“They tried to sneak it in, and got caught,” said Theodore Karasik, director of research and development at the Institute for Near East and Gulf Military Analysis in Dubai of UAE’s past attempts to hack the BlackBerry as part of a broad campaign to improve intelligence. “Now they’re going the opposite way, just declaring what they need.”
Dubai, the UAE’s largest city, is a case study in the need for such surveillance. In the same way that Vienna served as a waypoint for rogues from all sides of the world wars, this desert city has now become a den of intrigue about the Middle East and South Asia. According to local analysis the Arab states are only demanding the same surveillance capacity thought to be already available to several other countries, suh as Russia, China and the United States.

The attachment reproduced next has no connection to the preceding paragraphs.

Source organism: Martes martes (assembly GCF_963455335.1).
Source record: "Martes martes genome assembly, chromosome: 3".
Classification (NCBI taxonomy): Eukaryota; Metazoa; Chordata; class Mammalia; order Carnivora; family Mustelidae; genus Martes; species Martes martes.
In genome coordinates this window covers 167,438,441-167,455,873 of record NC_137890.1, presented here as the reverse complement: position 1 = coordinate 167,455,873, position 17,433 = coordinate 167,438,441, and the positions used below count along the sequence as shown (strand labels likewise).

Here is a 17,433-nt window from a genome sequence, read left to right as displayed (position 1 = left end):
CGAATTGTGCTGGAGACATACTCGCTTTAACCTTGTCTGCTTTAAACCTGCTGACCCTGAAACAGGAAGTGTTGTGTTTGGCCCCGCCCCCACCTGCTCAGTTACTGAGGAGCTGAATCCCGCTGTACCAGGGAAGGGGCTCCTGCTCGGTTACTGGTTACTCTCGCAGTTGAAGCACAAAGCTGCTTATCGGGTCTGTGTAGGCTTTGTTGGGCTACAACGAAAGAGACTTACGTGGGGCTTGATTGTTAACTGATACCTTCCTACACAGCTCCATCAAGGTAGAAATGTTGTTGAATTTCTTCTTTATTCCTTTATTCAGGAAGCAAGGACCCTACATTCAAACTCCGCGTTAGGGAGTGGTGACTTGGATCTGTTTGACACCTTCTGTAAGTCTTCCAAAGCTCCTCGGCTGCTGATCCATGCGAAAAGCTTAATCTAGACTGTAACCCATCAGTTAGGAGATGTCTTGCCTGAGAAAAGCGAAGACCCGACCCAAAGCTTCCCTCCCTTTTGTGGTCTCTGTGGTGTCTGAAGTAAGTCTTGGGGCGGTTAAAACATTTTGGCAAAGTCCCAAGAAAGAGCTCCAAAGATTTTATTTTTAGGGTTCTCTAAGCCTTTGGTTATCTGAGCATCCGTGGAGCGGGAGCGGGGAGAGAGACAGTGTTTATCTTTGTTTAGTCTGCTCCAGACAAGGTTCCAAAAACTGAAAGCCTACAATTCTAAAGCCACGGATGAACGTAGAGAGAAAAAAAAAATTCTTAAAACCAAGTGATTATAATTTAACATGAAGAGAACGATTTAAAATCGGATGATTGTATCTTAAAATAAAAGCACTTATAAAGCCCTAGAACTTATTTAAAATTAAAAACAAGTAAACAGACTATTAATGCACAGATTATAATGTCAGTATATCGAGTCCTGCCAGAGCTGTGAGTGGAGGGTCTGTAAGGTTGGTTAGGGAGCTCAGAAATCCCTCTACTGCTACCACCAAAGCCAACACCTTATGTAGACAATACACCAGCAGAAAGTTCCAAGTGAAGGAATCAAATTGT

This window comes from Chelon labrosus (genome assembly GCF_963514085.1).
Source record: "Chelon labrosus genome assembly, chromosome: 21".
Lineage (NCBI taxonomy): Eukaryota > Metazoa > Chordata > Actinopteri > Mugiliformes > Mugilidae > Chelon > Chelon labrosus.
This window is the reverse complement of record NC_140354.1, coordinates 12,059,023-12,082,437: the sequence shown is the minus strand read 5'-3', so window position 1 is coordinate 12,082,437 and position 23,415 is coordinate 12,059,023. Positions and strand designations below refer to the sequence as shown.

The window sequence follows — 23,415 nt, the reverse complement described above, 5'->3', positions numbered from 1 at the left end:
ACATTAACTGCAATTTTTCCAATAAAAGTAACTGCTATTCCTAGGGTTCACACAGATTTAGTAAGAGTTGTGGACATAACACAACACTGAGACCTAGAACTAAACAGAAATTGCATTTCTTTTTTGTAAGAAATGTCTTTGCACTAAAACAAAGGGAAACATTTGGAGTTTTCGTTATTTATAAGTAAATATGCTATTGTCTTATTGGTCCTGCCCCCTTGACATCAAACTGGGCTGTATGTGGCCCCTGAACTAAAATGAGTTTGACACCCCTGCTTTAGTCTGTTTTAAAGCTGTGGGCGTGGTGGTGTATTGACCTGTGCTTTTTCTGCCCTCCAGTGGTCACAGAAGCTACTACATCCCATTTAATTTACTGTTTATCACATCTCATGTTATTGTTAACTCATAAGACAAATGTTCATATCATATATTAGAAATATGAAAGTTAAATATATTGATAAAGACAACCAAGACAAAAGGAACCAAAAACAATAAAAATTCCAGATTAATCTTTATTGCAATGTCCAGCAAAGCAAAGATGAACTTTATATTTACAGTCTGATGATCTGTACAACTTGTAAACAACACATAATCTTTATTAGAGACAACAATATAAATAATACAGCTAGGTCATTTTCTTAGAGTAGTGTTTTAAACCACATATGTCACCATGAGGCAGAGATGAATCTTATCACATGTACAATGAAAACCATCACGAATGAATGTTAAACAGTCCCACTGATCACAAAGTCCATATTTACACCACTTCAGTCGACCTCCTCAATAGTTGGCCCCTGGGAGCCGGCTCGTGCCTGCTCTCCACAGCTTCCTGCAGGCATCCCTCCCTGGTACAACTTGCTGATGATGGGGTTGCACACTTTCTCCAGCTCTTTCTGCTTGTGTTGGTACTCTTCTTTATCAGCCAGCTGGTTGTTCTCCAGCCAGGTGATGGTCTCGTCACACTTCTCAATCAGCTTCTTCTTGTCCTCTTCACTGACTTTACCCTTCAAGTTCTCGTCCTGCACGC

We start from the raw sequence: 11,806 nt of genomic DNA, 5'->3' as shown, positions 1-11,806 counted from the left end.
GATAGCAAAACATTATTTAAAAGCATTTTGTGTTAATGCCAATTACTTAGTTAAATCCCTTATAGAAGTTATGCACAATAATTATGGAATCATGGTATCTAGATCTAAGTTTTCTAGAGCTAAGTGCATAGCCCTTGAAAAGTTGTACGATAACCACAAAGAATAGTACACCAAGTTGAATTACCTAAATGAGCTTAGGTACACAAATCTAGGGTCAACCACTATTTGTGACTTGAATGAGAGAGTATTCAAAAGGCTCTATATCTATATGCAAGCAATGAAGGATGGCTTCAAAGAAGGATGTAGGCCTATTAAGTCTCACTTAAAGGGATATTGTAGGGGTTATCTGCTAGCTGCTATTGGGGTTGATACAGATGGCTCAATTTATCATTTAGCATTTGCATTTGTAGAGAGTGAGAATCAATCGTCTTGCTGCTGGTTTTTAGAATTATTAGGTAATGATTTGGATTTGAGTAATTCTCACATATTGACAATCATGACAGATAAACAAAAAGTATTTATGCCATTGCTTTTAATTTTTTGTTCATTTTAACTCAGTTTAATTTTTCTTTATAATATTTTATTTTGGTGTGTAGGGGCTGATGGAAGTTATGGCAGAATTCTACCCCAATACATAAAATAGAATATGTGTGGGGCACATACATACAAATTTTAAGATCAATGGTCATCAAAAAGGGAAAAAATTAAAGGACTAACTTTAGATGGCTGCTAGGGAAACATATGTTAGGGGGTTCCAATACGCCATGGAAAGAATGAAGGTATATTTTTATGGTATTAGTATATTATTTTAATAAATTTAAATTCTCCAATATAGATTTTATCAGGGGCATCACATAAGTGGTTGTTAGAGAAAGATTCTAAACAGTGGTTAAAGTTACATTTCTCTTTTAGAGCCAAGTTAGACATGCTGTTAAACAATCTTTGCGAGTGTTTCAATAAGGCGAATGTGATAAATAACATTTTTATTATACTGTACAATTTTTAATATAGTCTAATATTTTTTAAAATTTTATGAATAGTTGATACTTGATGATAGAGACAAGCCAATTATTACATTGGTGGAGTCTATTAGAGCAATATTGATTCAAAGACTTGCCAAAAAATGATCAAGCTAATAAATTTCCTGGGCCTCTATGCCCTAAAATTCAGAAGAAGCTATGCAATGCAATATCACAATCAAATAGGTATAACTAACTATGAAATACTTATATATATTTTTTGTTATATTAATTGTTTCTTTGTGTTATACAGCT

Some described the issue as a matter of national pride for the United Arab Emirates.
“RIM succumbed to so many other countries, so why not ours?” said Abdulkhaleq Abdulla, a politics professor at Emirates University. “It’s about double standards. We’re a booming economy, an important market, and the Canadians should respect us.”
From The Globe and Mail